A record-smashing 1.5 million Georgians voted early at precincts at last count Thursday and another 872,000 cast absentee ballots by mail, both approaches encouraged by election officials to avoid the long lines that made the state’s primary election nationally notorious.
But when early voting ends next Friday, will the state and county’s ramped-up efforts to avoid the shortage of poll workers that plagued the June 9 primary be enough? What happens when retrofitted early voting precincts like the arena where the Atlanta Hawks play are no longer available on Nov. 3 to move Election Day crowds along and give poll workers wide open spaces to keep the lines moving?
A record 5 million Georgians are expected to vote by the time the polls close Nov. 3. The Georgia secretary of state’s office created an online portal to help counties recruit a younger set of poll workers for Election Day after older workers who typically staff elections stayed away from precincts June 9, worried about contracting the coronavirus.
Georgia’s county election officials report that the secretary of state’s recruitment help is getting them close to the poll staffing they hope will get voters in and out without hours-long waits that occurred again during the first days of Georgia’s early voting starting Oct. 12.
State, county officials and election rights organizations attributed the lengthy waits at the outset of early voting to the heightened interest in a pivotal election, keeping people socially distanced and some technical glitches. Turnout was also up about 150% since it started last week compared to 2016.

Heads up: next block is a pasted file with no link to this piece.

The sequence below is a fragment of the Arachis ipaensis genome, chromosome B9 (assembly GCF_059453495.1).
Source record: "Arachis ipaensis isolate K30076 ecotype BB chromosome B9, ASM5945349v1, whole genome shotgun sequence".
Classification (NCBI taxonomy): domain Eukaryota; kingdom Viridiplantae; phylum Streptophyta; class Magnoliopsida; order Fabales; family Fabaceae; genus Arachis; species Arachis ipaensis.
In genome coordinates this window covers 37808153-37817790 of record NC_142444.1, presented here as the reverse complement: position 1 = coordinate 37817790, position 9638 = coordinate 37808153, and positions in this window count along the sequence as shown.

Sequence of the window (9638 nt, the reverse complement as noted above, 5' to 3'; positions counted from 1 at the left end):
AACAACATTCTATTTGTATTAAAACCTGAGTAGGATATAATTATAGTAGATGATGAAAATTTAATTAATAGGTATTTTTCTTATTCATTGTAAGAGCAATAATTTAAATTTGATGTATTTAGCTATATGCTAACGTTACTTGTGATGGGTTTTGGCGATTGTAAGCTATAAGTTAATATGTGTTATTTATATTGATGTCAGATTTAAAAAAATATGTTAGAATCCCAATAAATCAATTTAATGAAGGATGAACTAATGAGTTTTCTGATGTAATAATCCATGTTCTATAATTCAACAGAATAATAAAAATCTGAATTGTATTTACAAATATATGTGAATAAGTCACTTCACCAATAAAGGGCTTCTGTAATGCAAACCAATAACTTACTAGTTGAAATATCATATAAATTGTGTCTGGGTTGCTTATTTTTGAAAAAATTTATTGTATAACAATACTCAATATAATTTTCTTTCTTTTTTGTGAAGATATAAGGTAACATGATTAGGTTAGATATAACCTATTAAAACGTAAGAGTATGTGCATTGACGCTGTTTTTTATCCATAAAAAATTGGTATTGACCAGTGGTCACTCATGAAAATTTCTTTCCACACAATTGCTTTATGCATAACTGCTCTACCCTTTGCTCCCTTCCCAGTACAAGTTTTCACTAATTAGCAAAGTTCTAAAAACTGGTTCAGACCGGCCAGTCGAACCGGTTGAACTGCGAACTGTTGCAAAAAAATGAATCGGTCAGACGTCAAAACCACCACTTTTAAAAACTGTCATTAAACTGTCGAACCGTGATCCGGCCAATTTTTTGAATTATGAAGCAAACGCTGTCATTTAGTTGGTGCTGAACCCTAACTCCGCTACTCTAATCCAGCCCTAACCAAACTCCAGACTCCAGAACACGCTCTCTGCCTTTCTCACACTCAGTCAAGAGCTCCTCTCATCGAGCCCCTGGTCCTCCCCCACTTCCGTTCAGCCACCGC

But county election officials sound a note of optimism that they’ll be able to avoid a repeat of June. 9 and Oct. 12 with a better trained army of poll workers.
Gwinnett County is still recruiting poll workers online to add about 300 more poll workers to the 3,000 election officials hope will show up at precincts at 7 a.m. Nov. 3.
“That’s not too far off of our normal pace,” Gwinnett spokesman Joe Sorenson said. “We continue recruitment up to Election Day for every election. We need poll workers to make sure that voters have the smoothest voting experience possible.”
Finding enough poll workers is difficult enough during ordinary times, but with this year’s COVID-19 health crisis, the fresh faces provided by the secretary of state to help voters cast a ballot are mission critical, said Paulding County Elections Supervisor Deidre Holden, who is also co-president of the Georgia Association of Voter Registration and Election Officials.
“From the moment they get out of their vehicle, they are greeted by a parking lot attendant, then by the greeter and line worker to make sure that they are in the correct polling location,” Holden said. “We want to make sure that we have enough poll workers to cover the areas that are critical to having a successful election day.”
Paulding has 400 poll workers ready to deploy on Election Day and another 130 prepared to step in to cut back on delays caused by people cancelling their absentee ballots or by balky voting equipment.